"Burden," he said, with the little smile he always used when very much in earnest; "have you some money available?"

"Eh?" Burden had forgotten that there was such a thing. "Yes, I've got some, but not here. What on earth——"

"Wait a bit. Sylvester, how about you?"

"Yes, sir, but——"

"I know I sound ridiculous, but give me a little rope. Jean, I can find what you need. Now let us put those three sums together, and say they equal X. Well, I'll be responsible for another X. That makes 2X, doesn't it?"

Jean laughed.

"Elementary algebra?"

"Yes, more elementary than you think. Now, Burden, the next point is up to you. Can you conceive of circumstances under which you would be willing not to kill another thing here?"

"Hardly. That's a bit too thick. What did I come for?"

"Primarily to kill—that's admitted; but also in the hope of doing something that no big-game hunter has ever done before. Well, that's happened already. But now there's something possible that's infinitely more striking and extraordinary, and, if you don't mind my saying it, a sight more creditable."

"Afraid I don't follow. You suggest that I don't even get another sabre-tooth?"

"Yes, I go as far as that, and much further. I suggest that you only shoot to save life—and human life, too. Now I'm reaching the 2X part of it. Suppose that we four, going about it extremely carefully, were to buy this area from the Argentinian Government?"

They all stared at him, and Burden gave a low whistle.

"By heavens, that's a——"

Caxton held up his hand.

"More rope, please; I've hardly begun. Anything can be bought at a price, and that's why I call the amount of money 2X. The price may be large or small. Now, I'm anxious to make you all see this thing as I do, if that's possible. This area has certain boundaries—one we know, and the others are yet to be established. It covers a certain number of square miles, which—and I don't believe any of us can fully realise it yet; I know I've tried to and can't—which comprise the most remarkable space on this entire earth. If you ask about its value, I'm speechless, and what it means to science cannot be computed. What do you suppose would happen if I offered the Argentinian Government ten thousand pounds for, say, twenty miles square of the land we see?"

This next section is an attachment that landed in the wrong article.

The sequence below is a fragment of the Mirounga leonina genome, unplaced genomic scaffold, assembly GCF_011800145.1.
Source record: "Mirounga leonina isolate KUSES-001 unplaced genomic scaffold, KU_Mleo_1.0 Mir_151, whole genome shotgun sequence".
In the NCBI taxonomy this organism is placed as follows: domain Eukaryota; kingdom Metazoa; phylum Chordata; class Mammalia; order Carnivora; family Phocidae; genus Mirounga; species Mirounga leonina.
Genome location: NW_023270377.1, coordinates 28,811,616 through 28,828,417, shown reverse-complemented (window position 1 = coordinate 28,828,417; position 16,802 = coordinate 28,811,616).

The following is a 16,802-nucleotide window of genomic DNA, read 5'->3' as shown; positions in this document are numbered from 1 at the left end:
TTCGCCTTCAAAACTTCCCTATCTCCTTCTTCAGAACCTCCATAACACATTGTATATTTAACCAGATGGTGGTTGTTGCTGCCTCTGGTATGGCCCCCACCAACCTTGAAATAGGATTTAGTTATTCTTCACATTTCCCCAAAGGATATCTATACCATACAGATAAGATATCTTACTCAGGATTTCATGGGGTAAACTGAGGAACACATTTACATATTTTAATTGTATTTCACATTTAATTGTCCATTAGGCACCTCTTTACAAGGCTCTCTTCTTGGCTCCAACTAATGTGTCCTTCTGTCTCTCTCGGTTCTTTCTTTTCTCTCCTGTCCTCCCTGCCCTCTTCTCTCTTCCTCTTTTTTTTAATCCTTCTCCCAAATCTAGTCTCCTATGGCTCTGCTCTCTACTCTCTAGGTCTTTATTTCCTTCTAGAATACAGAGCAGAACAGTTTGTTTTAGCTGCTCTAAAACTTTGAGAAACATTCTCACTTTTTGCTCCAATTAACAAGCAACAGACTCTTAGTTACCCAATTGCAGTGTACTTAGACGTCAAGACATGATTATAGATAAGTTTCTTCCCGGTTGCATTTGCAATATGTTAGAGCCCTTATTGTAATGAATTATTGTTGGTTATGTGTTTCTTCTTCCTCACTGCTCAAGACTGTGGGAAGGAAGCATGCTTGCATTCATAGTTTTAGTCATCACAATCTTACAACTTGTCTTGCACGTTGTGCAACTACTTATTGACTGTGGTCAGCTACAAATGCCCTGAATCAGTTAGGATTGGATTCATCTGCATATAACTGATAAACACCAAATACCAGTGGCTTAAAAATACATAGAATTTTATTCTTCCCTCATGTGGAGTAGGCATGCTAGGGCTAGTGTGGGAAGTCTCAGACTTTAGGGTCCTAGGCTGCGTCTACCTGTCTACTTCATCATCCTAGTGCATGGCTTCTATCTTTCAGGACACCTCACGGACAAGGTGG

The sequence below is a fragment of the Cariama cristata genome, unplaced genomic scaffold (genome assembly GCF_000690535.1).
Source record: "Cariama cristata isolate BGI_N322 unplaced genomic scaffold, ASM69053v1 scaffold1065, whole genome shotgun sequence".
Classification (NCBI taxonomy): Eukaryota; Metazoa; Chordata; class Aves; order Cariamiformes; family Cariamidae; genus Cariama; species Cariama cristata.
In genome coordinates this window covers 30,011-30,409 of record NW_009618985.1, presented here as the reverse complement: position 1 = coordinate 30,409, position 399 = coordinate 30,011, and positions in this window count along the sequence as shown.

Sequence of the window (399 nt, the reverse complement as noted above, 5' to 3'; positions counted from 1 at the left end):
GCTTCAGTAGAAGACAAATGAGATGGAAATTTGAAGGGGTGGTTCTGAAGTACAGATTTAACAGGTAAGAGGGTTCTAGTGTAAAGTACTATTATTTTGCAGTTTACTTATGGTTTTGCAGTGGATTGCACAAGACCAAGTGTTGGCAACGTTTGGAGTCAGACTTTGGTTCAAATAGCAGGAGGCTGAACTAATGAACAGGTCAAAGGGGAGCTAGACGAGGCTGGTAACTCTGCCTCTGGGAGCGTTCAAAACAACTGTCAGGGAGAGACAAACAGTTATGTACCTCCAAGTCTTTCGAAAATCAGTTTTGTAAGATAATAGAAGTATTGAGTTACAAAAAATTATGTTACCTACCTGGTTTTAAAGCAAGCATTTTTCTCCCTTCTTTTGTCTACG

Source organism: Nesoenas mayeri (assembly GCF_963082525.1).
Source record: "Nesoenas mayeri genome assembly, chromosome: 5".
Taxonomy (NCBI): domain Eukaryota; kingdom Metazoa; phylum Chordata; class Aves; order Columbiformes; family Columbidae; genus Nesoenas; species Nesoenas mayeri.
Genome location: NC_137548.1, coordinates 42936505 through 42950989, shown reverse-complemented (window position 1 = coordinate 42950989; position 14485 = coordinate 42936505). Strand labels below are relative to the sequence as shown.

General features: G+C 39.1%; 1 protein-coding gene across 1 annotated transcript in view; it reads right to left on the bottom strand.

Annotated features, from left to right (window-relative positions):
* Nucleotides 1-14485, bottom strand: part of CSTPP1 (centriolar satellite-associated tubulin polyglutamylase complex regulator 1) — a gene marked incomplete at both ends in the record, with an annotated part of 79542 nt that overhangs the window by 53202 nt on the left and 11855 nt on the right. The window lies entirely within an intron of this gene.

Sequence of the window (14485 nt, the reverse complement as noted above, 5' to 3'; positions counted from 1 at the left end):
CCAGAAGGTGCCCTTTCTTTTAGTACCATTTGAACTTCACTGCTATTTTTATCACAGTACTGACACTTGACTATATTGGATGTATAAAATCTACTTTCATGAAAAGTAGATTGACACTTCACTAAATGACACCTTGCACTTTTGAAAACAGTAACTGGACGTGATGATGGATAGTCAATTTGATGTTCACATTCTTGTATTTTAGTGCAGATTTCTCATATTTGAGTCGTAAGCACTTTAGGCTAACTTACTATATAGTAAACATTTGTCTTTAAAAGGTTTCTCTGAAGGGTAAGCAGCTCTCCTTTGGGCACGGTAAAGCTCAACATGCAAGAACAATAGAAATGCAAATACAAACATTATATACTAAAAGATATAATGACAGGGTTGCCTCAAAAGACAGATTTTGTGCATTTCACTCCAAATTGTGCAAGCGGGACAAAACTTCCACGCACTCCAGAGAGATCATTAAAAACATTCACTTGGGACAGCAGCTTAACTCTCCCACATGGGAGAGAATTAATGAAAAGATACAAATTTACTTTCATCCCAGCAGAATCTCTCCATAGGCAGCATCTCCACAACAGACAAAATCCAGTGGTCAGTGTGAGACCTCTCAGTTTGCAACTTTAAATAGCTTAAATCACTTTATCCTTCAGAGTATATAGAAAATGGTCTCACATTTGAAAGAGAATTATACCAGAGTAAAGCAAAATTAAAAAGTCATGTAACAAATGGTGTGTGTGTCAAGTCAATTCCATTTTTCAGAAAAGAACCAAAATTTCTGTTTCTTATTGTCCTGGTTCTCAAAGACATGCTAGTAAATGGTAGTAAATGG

"They'd jump at it," said Sylvester breathlessly.

"Of course, and think me a fool. Well, follow that with one great shining fact, which is that this place ought to be preserved. I tell you that, if it takes every penny I can raise or steal, it must be."

They looked at him and nodded automatically, their eyes very wide open. The bigness of the idea was dawning.

"It ought to belong to the world," he continued, speaking with a subduing impressiveness, "a gift without price. A museum pays a thousand pounds for a fossilised dinosaur egg, and is glad of the chance. What would it pay for a motion-picture of a mastodon? Do you see now why I ask Burden if he will make a great effort and kill nothing more? And, my heaven, to think that we ate a Pleistocene rabbit last night. I ought to be hanged."

"You want to preserve everything here—everything?" said Burden, his face rather pale.

"Exactly, from mice to megatheriums. My dear fellow, if you only knew what it meant to spend years in searching for the merest trace of what is in living, breathing evidence here, you'd get some faint idea of it. Frankly, it leaves me gasping. I say buy it, buy it as soon as possible, buy it with every stick and stone, with everything from the mouse to the megatherium, and then, Burden, make it a sacred place. Put on guards, hundreds of 'em if necessary; examine the vegetable growth and its food value; have someone in permanent charge—yourself preferably, you're young and strong—and there's plenty for you to do, Sylvester too. But first of all we must be as silent as death till the property is secured."

"How perfectly wonderful!" whispered Jean.

"There is endless work here—years of it. We have first to establish the natural boundaries of this territory, learn how it came to be preserved, have it surveyed, take a sort of animal census, see that there's enough vegetation for the population, and"—he pointed a trembling finger at the great rock outcrop—"solve the mystery of whatever human life dwells there, make friends with it and secure its safety."